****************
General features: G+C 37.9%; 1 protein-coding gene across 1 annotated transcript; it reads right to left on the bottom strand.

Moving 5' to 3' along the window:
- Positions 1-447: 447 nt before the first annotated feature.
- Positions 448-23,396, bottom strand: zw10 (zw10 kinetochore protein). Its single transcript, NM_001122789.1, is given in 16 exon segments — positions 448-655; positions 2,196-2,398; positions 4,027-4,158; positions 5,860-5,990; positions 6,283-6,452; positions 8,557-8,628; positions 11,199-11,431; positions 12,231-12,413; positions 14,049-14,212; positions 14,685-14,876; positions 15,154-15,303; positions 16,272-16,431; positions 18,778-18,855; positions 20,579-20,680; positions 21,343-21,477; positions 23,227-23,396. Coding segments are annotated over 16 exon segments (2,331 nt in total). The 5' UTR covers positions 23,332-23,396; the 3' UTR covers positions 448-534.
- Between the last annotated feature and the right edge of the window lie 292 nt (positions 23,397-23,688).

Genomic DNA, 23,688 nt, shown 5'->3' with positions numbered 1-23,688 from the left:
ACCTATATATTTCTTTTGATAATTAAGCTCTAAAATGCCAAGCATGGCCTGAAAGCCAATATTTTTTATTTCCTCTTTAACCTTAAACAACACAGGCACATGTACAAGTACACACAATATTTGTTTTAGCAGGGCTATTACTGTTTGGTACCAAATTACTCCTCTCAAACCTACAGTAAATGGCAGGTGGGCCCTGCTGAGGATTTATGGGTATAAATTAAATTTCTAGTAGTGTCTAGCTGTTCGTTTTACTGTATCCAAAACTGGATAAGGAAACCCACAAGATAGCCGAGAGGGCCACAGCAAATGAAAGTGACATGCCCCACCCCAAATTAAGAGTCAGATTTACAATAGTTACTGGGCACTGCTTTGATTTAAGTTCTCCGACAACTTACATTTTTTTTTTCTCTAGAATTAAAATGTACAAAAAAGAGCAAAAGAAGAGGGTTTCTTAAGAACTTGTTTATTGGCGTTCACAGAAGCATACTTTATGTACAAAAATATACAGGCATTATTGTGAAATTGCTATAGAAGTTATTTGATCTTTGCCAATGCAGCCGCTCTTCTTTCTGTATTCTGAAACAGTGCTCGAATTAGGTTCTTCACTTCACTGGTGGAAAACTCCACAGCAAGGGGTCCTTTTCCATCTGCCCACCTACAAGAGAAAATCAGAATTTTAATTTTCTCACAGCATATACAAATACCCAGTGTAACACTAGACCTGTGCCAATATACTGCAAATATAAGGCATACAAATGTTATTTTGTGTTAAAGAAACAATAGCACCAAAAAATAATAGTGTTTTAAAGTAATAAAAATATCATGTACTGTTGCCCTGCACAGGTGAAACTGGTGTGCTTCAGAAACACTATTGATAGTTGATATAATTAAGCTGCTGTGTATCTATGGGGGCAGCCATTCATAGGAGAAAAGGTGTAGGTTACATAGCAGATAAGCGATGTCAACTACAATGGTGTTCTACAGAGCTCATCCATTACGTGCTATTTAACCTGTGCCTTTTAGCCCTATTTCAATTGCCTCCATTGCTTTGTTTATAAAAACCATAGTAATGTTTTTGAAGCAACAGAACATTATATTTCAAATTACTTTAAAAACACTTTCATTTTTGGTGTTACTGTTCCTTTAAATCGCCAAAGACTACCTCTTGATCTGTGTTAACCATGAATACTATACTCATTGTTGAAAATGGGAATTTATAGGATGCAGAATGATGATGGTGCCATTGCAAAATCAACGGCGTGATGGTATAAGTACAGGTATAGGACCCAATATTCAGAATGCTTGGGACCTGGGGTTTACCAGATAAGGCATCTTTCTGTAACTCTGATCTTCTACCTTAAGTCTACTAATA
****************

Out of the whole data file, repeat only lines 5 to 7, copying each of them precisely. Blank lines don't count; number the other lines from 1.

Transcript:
- Between the last annotated feature and the right edge of the window lie 292 nt (positions 23,397-23,688).

Genomic DNA, 23,688 nt, shown 5'->3' with positions numbered 1-23,688 from the left:
ACCTATATATTTCTTTTGATAATTAAGCTCTAAAATGCCAAGCATGGCCTGAAAGCCAATATTTTTTATTTCCTCTTTAACCTTAAACAACACAGGCACATGTACAAGTACACACAATATTTGTTTTAGCAGGGCTATTACTGTTTGGTACCAAATTACTCCTCTCAAACCTACAGTAAATGGCAGGTGGGCCCTGCTGAGGATTTATGGGTATAAATTAAATTTCTAGTAGTGTCTAGCTGTTCGTTTTACTGTATCCAAAACTGGATAAGGAAACCCACAAGATAGCCGAGAGGGCCACAGCAAATGAAAGTGACATGCCCCACCCCAAATTAAGAGTCAGATTTACAATAGTTACTGGGCACTGCTTTGATTTAAGTTCTCCGACAACTTACATTTTTTTTTTCTCTAGAATTAAAATGTACAAAAAAGAGCAAAAGAAGAGGGTTTCTTAAGAACTTGTTTATTGGCGTTCACAGAAGCATACTTTATGTACAAAAATATACAGGCATTATTGTGAAATTGCTATAGAAGTTATTTGATCTTTGCCAATGCAGCCGCTCTTCTTTCTGTATTCTGAAACAGTGCTCGAATTAGGTTCTTCACTTCACTGGTGGAAAACTCCACAGCAAGGGGTCCTTTTCCATCTGCCCACCTACAAGAGAAAATCAGAATTTTAATTTTCTCACAGCATATACAAATACCCAGTGTAACACTAGACCTGTGCCAATATACTGCAAATATAAGGCATACAAATGTTATTTTGTGTTAAAGAAACAATAGCACCAAAAAATAATAGTGTTTTAAAGTAATAAAAATATCATGTACTGTTGCCCTGCACAGGTGAAACTGGTGTGCTTCAGAAACACTATTGATAGTTGATATAATTAAGCTGCTGTGTATCTATGGGGGCAGCCATTCATAGGAGAAAAGGTGTAGGTTACATAGCAGATAAGCGATGTCAACTACAATGGTGTTCTACAGAGCTCATCCATTACGTGCTATTTAACCTGTGCCTTTTAGCCCTATTTCAATTGCCTCCATTGCTTTGTTTATAAAAACCATAGTAATGTTTTTGAAGCAACAGAACATTATATTTCAAATTACTTTAAAAACACTTTCATTTTTGGTGTTACTGTTCCTTTAAATCGCCAAAGACTACCTCTTGATCTGTGTTAACCATGAATACTATACTCATTGTTGAAAATGGGAATTTATAGGATGCAGAATGATGATGGTGCCATTGCAAAATCAACGGCGTGATGGTATAAGTACAGGTATAGGACCCAATATTCAGAATGCTTGGGACCTGGGGTTTACCAGATAAGGCATCTTTCTGTAACTCTGATCTTCTACCTTAAGTCTACTAATA